The Political Economy of Blackness: Citizenship, Corporations, and Race in Dred Scott
Allen, Austin, Civil War History
On March 6, 1857, Chief Justice Roger B. Taney lashed out against the antislavery movement and simultaneously reaffirmed his court's support for the emerging corporate order. He did both in Dred Scott v. Sandford when he declared, accurately, that the Constitution recognized no black person as a citizen of the United States. The Dred Scott case, which also found that the federal government possessed no authority to limit the expansion of slavery into the territories, has long invoked contempt. As the antislavery lawyer John Appleton wrote shortly after the decision, "that the law has been disregarded or rather trampled under foot few will doubt." (1) Appleton's perception of a "mutilation of fact [and] subversion of the law" in Dred Scott anticipated the stance that underpins recent investigations into the citizenship question, which scholars now realize raised fundamental questions concerning race relations within American society. (2) By law, citizenship signified a legal relationship in which purportedly free individuals gave their allegiance to a sovereign community in exchange for the protection of a shifting bundle of rights that varied by race, gender, and jurisdiction. (3) According to Taney, however, no such relationship existed between the federal citizenry and free blacks: "They are not included and were not intended to be included." To the contrary, they were "considered as a subordinate and inferior class of beings, who had been subjugated by the dominant race ... and had no rights or privileges but such as those ... the Government might choose to grant them." (4) The chief justice supported his contentions with a lengthy historical argument that Appleton, among others, described as "falsified."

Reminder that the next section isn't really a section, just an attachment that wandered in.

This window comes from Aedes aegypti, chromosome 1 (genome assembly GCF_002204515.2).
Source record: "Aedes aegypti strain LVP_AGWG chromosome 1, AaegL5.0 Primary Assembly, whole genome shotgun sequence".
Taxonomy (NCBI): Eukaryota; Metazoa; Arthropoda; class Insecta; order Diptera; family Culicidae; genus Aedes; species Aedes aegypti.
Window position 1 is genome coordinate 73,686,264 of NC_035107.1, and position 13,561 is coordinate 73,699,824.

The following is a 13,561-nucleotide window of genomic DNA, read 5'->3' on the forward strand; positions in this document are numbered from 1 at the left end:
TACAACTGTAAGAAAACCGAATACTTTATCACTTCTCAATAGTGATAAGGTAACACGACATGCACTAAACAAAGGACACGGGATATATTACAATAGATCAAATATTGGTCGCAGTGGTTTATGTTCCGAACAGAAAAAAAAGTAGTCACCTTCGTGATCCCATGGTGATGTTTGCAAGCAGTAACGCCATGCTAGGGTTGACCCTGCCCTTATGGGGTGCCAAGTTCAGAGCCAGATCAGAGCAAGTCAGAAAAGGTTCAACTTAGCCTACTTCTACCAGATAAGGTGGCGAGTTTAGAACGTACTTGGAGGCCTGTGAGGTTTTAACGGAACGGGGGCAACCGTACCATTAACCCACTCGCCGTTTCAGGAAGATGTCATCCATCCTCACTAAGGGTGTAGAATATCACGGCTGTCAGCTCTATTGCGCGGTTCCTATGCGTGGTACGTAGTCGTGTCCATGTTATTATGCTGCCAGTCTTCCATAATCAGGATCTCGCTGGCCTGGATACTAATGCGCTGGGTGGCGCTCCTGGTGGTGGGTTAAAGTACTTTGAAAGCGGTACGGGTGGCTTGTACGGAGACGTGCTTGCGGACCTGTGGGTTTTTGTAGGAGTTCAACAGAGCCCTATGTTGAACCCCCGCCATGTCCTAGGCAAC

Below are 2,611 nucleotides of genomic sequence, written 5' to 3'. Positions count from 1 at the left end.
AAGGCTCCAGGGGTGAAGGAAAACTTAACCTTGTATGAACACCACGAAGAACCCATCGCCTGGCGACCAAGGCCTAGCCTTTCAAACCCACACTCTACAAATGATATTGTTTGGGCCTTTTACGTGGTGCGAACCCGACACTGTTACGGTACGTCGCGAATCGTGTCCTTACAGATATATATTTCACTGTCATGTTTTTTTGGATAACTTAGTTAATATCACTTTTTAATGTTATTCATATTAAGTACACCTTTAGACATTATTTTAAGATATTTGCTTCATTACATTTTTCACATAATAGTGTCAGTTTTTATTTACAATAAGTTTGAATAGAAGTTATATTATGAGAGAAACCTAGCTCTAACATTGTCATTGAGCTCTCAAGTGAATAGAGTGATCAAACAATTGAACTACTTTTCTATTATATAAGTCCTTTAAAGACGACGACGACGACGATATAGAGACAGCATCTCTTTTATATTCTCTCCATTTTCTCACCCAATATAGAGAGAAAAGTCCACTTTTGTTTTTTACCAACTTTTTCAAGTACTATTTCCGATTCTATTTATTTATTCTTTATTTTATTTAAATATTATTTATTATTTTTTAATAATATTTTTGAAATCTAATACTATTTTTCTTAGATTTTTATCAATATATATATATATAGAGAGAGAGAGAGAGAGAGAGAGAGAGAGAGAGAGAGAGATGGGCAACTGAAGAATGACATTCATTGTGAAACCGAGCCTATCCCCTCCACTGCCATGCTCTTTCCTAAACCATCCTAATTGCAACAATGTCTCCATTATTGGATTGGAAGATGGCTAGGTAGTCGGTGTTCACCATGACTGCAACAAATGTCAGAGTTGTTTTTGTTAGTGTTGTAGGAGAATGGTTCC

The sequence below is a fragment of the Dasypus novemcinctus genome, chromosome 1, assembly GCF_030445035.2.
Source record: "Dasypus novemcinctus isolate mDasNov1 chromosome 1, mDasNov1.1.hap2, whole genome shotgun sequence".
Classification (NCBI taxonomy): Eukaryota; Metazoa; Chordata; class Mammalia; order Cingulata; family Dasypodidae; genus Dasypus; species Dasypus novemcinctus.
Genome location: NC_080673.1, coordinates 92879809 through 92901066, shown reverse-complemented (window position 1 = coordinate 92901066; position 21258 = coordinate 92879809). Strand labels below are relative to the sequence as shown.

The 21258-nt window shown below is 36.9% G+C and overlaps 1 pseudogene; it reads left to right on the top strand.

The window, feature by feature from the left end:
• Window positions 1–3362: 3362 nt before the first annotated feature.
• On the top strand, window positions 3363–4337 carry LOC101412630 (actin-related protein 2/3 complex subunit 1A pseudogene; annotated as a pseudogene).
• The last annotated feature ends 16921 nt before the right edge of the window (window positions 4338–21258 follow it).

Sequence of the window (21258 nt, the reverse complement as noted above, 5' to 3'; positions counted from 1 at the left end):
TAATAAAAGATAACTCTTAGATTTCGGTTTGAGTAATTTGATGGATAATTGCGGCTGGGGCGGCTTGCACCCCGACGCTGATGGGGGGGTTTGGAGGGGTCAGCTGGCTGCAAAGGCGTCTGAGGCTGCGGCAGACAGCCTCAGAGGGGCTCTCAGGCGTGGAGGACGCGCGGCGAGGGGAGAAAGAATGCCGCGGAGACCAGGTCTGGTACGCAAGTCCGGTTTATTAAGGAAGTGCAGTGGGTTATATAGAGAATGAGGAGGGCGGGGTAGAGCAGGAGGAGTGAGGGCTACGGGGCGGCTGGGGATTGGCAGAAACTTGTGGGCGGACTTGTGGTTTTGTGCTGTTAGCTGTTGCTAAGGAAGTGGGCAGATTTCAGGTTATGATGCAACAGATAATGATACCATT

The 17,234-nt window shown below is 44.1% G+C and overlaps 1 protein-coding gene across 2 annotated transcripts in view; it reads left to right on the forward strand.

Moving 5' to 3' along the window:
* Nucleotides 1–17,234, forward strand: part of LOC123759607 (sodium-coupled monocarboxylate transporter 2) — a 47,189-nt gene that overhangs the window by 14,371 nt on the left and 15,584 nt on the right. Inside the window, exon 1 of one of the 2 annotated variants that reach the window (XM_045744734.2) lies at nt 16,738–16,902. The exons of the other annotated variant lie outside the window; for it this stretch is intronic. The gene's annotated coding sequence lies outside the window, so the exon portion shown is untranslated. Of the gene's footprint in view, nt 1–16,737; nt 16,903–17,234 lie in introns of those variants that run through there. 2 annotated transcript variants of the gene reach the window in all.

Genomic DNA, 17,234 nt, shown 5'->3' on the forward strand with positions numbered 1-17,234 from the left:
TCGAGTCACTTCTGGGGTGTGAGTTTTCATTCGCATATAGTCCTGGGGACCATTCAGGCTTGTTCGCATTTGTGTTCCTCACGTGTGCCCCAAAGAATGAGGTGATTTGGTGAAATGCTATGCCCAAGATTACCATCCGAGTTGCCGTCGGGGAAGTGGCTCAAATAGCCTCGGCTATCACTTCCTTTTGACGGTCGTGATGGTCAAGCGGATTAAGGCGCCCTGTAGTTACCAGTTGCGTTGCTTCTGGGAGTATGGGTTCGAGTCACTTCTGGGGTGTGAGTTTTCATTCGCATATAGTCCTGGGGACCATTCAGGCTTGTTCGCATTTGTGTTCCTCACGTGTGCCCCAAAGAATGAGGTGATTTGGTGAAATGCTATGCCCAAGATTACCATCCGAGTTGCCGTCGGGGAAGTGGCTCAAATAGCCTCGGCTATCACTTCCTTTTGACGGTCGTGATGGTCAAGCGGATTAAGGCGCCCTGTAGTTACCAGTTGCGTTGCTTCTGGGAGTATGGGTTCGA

The most striking aspect of Taney's argument involved not so much what he said but rather the excessive manner in which he said it. The assertion that the constitutional order existed for white people only was hardly a novel stance. Taney expressed a belief--widely held at all levels of society and throughout every region of the Union--that the perceived inherent inferiority of black people rendered them unfit for citizenship. Taney himself began working out his thoughts on the subject as early as 1832, when, as Andrew Jackson's attorney general, he defended South Carolina's policy of imprisoning every free black sailor that entered the state. (5) Despite its widespread character, the ideology of white superiority became increasingly contested in the antebellum period. Even in the Jacksonian South, as Lacy K. Ford has argued, the question of citizenship for free blacks remained open and deeply contentious; the debate was even more intense in the North and West. (6) Taney's analysis in Dred Scott was sophisticated enough to handle the resulting ambiguity and in fact represented an accurate reading of American law and history. Even so, the chief justice went out of his way to stress what he saw as the inferiority of African Americans before the law and within society. He could have presented the substance of his argument in a paragraph or two--perhaps in five pages if he wanted to be thorough. Instead, he allotted more space (twenty-four pages) to the citizenship question than he did to any other, including the explosive territorial issue (twenty-one pages). In those two dozen pages A. Leon Higginbotham counted twenty-one separate references to either black inferiority or white superiority. (7)